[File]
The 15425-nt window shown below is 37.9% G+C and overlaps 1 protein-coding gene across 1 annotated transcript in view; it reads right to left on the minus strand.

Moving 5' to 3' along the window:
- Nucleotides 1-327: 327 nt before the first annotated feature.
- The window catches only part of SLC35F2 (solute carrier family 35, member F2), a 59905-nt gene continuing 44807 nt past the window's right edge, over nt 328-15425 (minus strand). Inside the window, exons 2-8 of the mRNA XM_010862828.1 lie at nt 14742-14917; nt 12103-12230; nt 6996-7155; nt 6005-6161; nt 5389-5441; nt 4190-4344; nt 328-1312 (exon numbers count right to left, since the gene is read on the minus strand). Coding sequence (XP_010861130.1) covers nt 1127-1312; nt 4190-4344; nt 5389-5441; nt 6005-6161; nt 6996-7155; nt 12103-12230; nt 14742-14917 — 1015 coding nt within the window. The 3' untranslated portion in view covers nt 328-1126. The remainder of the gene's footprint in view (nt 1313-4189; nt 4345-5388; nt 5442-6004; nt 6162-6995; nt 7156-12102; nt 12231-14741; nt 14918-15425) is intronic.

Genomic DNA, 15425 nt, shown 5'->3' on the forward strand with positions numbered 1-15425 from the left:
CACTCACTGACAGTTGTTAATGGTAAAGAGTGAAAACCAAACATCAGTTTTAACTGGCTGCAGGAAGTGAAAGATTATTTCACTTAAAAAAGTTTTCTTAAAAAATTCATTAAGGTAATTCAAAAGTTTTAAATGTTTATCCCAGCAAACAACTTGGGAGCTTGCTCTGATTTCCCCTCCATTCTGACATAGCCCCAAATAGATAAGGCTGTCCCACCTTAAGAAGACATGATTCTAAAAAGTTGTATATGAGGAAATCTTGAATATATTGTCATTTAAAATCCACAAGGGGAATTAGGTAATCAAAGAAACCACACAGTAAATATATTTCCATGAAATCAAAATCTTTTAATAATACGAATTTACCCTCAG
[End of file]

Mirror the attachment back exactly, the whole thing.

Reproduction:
The 15425-nt window shown below is 37.9% G+C and overlaps 1 protein-coding gene across 1 annotated transcript in view; it reads right to left on the minus strand.

Moving 5' to 3' along the window:
- Nucleotides 1-327: 327 nt before the first annotated feature.
- The window catches only part of SLC35F2 (solute carrier family 35, member F2), a 59905-nt gene continuing 44807 nt past the window's right edge, over nt 328-15425 (minus strand). Inside the window, exons 2-8 of the mRNA XM_010862828.1 lie at nt 14742-14917; nt 12103-12230; nt 6996-7155; nt 6005-6161; nt 5389-5441; nt 4190-4344; nt 328-1312 (exon numbers count right to left, since the gene is read on the minus strand). Coding sequence (XP_010861130.1) covers nt 1127-1312; nt 4190-4344; nt 5389-5441; nt 6005-6161; nt 6996-7155; nt 12103-12230; nt 14742-14917 — 1015 coding nt within the window. The 3' untranslated portion in view covers nt 328-1126. The remainder of the gene's footprint in view (nt 1313-4189; nt 4345-5388; nt 5442-6004; nt 6162-6995; nt 7156-12102; nt 12231-14741; nt 14918-15425) is intronic.

Genomic DNA, 15425 nt, shown 5'->3' on the forward strand with positions numbered 1-15425 from the left:
CACTCACTGACAGTTGTTAATGGTAAAGAGTGAAAACCAAACATCAGTTTTAACTGGCTGCAGGAAGTGAAAGATTATTTCACTTAAAAAAGTTTTCTTAAAAAATTCATTAAGGTAATTCAAAAGTTTTAAATGTTTATCCCAGCAAACAACTTGGGAGCTTGCTCTGATTTCCCCTCCATTCTGACATAGCCCCAAATAGATAAGGCTGTCCCACCTTAAGAAGACATGATTCTAAAAAGTTGTATATGAGGAAATCTTGAATATATTGTCATTTAAAATCCACAAGGGGAATTAGGTAATCAAAGAAACCACACAGTAAATATATTTCCATGAAATCAAAATCTTTTAATAATACGAATTTACCCTCAG